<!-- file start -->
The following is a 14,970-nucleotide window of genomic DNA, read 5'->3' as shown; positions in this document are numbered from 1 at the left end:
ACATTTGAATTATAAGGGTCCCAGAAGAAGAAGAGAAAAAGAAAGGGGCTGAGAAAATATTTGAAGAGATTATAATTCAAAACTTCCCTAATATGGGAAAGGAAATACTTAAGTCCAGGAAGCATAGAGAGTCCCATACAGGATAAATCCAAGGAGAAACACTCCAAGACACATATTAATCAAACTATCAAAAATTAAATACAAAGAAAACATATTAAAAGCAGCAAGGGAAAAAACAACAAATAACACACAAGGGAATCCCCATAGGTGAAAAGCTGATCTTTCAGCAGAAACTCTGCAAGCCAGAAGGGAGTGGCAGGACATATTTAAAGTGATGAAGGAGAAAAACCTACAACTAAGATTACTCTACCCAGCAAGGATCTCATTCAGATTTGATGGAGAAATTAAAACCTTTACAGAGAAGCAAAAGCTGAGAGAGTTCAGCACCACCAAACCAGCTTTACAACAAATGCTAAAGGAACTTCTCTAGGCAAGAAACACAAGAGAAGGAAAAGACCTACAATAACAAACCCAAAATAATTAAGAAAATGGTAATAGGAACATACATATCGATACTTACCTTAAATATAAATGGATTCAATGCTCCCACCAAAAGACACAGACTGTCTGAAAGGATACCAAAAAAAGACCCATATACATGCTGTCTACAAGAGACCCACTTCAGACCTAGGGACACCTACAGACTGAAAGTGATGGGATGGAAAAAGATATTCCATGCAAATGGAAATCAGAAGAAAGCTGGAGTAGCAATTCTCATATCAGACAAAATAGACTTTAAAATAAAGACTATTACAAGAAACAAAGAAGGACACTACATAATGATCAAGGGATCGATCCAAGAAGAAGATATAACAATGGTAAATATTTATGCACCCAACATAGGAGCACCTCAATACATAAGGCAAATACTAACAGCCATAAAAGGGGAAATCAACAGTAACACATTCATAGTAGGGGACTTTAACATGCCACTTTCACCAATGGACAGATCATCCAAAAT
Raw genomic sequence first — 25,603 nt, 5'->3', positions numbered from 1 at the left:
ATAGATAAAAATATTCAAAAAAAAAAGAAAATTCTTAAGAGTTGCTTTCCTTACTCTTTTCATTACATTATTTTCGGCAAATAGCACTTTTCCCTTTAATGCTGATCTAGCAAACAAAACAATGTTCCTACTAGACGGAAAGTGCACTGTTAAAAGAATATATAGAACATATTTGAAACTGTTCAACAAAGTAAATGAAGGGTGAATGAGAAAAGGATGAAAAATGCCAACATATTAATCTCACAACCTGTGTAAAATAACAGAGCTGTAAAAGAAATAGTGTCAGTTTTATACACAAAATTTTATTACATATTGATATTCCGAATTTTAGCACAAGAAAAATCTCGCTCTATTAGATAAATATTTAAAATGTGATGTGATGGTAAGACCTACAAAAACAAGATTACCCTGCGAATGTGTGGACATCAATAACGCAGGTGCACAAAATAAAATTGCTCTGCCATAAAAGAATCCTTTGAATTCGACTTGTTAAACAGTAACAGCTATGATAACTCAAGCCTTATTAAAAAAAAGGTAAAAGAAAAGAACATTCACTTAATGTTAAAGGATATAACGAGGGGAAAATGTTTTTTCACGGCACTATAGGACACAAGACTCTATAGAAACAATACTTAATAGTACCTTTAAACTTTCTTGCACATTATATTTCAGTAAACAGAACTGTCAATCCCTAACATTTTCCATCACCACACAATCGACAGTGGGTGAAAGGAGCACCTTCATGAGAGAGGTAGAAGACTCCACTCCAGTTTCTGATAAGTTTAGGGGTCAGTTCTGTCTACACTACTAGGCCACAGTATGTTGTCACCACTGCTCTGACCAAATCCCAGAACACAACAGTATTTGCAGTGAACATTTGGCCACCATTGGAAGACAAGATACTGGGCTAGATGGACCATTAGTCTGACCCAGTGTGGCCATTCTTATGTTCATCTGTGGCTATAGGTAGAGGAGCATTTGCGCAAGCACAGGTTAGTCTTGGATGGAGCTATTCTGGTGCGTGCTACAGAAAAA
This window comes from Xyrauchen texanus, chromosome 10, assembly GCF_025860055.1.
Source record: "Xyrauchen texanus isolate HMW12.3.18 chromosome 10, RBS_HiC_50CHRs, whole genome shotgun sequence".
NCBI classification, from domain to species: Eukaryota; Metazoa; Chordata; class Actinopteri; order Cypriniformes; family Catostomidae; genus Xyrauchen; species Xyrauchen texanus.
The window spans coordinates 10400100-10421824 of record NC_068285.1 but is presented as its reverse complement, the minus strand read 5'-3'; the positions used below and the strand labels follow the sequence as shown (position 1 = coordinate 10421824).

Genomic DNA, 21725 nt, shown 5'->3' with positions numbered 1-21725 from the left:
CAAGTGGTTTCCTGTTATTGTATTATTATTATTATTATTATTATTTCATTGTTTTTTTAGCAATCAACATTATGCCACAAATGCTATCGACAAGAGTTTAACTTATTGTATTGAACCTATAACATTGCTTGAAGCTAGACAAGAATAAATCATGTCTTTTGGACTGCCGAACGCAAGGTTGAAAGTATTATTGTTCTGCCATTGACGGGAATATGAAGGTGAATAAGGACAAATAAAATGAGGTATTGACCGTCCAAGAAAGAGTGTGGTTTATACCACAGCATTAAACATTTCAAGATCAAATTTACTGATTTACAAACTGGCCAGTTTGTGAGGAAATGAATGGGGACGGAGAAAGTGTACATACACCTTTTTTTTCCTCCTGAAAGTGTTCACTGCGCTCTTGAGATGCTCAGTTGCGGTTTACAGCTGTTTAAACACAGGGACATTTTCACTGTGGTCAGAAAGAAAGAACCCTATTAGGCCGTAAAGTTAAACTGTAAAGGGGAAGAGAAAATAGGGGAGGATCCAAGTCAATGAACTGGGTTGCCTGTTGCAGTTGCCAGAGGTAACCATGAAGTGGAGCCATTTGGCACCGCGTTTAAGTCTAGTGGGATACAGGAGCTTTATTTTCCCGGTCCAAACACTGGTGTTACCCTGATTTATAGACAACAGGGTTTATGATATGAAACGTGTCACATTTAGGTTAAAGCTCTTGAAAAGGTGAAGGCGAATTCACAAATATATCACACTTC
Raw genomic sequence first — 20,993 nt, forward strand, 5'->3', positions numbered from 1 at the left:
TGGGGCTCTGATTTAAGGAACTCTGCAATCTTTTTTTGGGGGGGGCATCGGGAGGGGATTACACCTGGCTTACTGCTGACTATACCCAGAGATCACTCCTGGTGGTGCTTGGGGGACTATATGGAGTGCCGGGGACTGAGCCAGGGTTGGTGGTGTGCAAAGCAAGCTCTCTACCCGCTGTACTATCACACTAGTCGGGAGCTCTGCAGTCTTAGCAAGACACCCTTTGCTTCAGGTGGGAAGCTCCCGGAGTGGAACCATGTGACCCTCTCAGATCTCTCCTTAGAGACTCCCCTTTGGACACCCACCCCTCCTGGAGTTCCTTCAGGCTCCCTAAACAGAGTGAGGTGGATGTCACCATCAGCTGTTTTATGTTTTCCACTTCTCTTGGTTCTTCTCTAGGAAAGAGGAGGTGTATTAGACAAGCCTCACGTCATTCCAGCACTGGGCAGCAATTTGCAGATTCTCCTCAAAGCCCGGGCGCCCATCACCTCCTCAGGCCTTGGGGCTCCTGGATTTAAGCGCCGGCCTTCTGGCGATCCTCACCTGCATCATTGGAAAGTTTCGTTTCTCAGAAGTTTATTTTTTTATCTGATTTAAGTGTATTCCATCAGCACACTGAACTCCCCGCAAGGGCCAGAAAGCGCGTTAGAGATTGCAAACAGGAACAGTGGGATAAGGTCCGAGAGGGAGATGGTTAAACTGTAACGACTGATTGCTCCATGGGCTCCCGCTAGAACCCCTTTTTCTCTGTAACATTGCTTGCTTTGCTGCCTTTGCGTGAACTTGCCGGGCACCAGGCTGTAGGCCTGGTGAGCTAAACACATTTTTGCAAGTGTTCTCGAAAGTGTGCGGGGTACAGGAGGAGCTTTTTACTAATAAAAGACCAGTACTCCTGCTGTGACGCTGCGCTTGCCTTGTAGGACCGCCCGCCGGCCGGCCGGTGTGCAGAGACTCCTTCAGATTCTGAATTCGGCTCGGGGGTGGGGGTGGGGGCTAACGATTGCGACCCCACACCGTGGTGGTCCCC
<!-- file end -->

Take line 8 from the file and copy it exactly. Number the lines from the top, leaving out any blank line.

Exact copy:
The window spans coordinates 10400100-10421824 of record NC_068285.1 but is presented as its reverse complement, the minus strand read 5'-3'; the positions used below and the strand labels follow the sequence as shown (position 1 = coordinate 10421824).